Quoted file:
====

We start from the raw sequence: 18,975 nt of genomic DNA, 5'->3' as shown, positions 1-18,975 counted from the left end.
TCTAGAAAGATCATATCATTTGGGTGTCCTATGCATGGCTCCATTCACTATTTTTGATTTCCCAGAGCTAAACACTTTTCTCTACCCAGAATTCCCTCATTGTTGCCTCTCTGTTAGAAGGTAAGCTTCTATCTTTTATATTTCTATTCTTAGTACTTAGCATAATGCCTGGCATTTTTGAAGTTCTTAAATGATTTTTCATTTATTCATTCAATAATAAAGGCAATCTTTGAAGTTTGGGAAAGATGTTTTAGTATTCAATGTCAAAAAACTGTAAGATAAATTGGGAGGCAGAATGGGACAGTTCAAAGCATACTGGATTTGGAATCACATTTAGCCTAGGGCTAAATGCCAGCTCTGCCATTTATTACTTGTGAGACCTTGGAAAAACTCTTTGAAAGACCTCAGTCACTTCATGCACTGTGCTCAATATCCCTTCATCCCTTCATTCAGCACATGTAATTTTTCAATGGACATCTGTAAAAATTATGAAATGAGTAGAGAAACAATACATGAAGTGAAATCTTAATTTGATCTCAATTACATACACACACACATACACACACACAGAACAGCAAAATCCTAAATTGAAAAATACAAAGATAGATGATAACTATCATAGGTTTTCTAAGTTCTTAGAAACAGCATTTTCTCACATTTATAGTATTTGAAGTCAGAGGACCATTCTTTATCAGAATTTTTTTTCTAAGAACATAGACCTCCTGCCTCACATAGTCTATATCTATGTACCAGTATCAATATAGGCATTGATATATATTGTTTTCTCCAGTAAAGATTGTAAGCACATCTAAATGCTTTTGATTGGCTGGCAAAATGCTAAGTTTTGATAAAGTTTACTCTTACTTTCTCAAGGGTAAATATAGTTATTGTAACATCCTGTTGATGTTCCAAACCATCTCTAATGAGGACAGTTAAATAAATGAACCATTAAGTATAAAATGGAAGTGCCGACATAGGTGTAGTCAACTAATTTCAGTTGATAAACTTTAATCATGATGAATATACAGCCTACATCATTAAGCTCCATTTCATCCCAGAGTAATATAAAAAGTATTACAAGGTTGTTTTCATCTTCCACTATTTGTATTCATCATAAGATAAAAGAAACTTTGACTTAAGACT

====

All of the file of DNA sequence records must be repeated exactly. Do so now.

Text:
We start from the raw sequence: 18,975 nt of genomic DNA, 5'->3' as shown, positions 1-18,975 counted from the left end.
TCTAGAAAGATCATATCATTTGGGTGTCCTATGCATGGCTCCATTCACTATTTTTGATTTCCCAGAGCTAAACACTTTTCTCTACCCAGAATTCCCTCATTGTTGCCTCTCTGTTAGAAGGTAAGCTTCTATCTTTTATATTTCTATTCTTAGTACTTAGCATAATGCCTGGCATTTTTGAAGTTCTTAAATGATTTTTCATTTATTCATTCAATAATAAAGGCAATCTTTGAAGTTTGGGAAAGATGTTTTAGTATTCAATGTCAAAAAACTGTAAGATAAATTGGGAGGCAGAATGGGACAGTTCAAAGCATACTGGATTTGGAATCACATTTAGCCTAGGGCTAAATGCCAGCTCTGCCATTTATTACTTGTGAGACCTTGGAAAAACTCTTTGAAAGACCTCAGTCACTTCATGCACTGTGCTCAATATCCCTTCATCCCTTCATTCAGCACATGTAATTTTTCAATGGACATCTGTAAAAATTATGAAATGAGTAGAGAAACAATACATGAAGTGAAATCTTAATTTGATCTCAATTACATACACACACACATACACACACACAGAACAGCAAAATCCTAAATTGAAAAATACAAAGATAGATGATAACTATCATAGGTTTTCTAAGTTCTTAGAAACAGCATTTTCTCACATTTATAGTATTTGAAGTCAGAGGACCATTCTTTATCAGAATTTTTTTTCTAAGAACATAGACCTCCTGCCTCACATAGTCTATATCTATGTACCAGTATCAATATAGGCATTGATATATATTGTTTTCTCCAGTAAAGATTGTAAGCACATCTAAATGCTTTTGATTGGCTGGCAAAATGCTAAGTTTTGATAAAGTTTACTCTTACTTTCTCAAGGGTAAATATAGTTATTGTAACATCCTGTTGATGTTCCAAACCATCTCTAATGAGGACAGTTAAATAAATGAACCATTAAGTATAAAATGGAAGTGCCGACATAGGTGTAGTCAACTAATTTCAGTTGATAAACTTTAATCATGATGAATATACAGCCTACATCATTAAGCTCCATTTCATCCCAGAGTAATATAAAAAGTATTACAAGGTTGTTTTCATCTTCCACTATTTGTATTCATCATAAGATAAAAGAAACTTTGACTTAAGACT